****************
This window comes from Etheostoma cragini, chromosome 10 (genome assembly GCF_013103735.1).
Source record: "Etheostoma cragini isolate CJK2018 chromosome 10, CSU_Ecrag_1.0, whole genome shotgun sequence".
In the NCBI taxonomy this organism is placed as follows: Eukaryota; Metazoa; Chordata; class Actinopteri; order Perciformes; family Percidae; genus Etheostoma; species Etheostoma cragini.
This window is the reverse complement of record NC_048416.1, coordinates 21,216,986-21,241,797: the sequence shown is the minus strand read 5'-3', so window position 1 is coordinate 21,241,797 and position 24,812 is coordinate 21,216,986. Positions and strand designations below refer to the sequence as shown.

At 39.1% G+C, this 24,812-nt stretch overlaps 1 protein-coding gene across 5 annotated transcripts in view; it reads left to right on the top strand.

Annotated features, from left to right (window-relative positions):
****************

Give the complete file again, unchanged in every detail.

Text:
This window comes from Etheostoma cragini, chromosome 10 (genome assembly GCF_013103735.1).
Source record: "Etheostoma cragini isolate CJK2018 chromosome 10, CSU_Ecrag_1.0, whole genome shotgun sequence".
In the NCBI taxonomy this organism is placed as follows: Eukaryota; Metazoa; Chordata; class Actinopteri; order Perciformes; family Percidae; genus Etheostoma; species Etheostoma cragini.
This window is the reverse complement of record NC_048416.1, coordinates 21,216,986-21,241,797: the sequence shown is the minus strand read 5'-3', so window position 1 is coordinate 21,241,797 and position 24,812 is coordinate 21,216,986. Positions and strand designations below refer to the sequence as shown.

At 39.1% G+C, this 24,812-nt stretch overlaps 1 protein-coding gene across 5 annotated transcripts in view; it reads left to right on the top strand.

Annotated features, from left to right (window-relative positions):